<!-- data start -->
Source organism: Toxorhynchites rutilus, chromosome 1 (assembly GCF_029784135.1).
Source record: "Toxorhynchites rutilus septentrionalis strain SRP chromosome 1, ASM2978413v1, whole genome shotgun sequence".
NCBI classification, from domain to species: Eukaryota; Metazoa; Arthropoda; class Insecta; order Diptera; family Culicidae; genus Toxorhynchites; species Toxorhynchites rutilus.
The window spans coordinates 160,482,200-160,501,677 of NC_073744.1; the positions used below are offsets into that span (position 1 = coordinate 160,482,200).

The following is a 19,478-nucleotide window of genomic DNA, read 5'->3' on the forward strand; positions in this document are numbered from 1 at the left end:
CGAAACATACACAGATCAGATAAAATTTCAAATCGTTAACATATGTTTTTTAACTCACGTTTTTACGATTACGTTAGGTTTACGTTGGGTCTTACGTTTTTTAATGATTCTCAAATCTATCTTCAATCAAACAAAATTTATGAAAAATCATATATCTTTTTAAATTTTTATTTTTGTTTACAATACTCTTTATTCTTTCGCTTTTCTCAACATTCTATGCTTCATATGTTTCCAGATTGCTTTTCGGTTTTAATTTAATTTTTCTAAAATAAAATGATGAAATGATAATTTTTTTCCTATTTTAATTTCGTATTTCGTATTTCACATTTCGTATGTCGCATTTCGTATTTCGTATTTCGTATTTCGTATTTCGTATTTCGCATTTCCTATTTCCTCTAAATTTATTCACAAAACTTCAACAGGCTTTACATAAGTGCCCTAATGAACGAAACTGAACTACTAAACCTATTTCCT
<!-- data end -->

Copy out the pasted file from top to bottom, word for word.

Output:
Source organism: Toxorhynchites rutilus, chromosome 1 (assembly GCF_029784135.1).
Source record: "Toxorhynchites rutilus septentrionalis strain SRP chromosome 1, ASM2978413v1, whole genome shotgun sequence".
NCBI classification, from domain to species: Eukaryota; Metazoa; Arthropoda; class Insecta; order Diptera; family Culicidae; genus Toxorhynchites; species Toxorhynchites rutilus.
The window spans coordinates 160,482,200-160,501,677 of NC_073744.1; the positions used below are offsets into that span (position 1 = coordinate 160,482,200).

The following is a 19,478-nucleotide window of genomic DNA, read 5'->3' on the forward strand; positions in this document are numbered from 1 at the left end:
CGAAACATACACAGATCAGATAAAATTTCAAATCGTTAACATATGTTTTTTAACTCACGTTTTTACGATTACGTTAGGTTTACGTTGGGTCTTACGTTTTTTAATGATTCTCAAATCTATCTTCAATCAAACAAAATTTATGAAAAATCATATATCTTTTTAAATTTTTATTTTTGTTTACAATACTCTTTATTCTTTCGCTTTTCTCAACATTCTATGCTTCATATGTTTCCAGATTGCTTTTCGGTTTTAATTTAATTTTTCTAAAATAAAATGATGAAATGATAATTTTTTTCCTATTTTAATTTCGTATTTCGTATTTCACATTTCGTATGTCGCATTTCGTATTTCGTATTTCGTATTTCGTATTTCGTATTTCGCATTTCCTATTTCCTCTAAATTTATTCACAAAACTTCAACAGGCTTTACATAAGTGCCCTAATGAACGAAACTGAACTACTAAACCTATTTCCT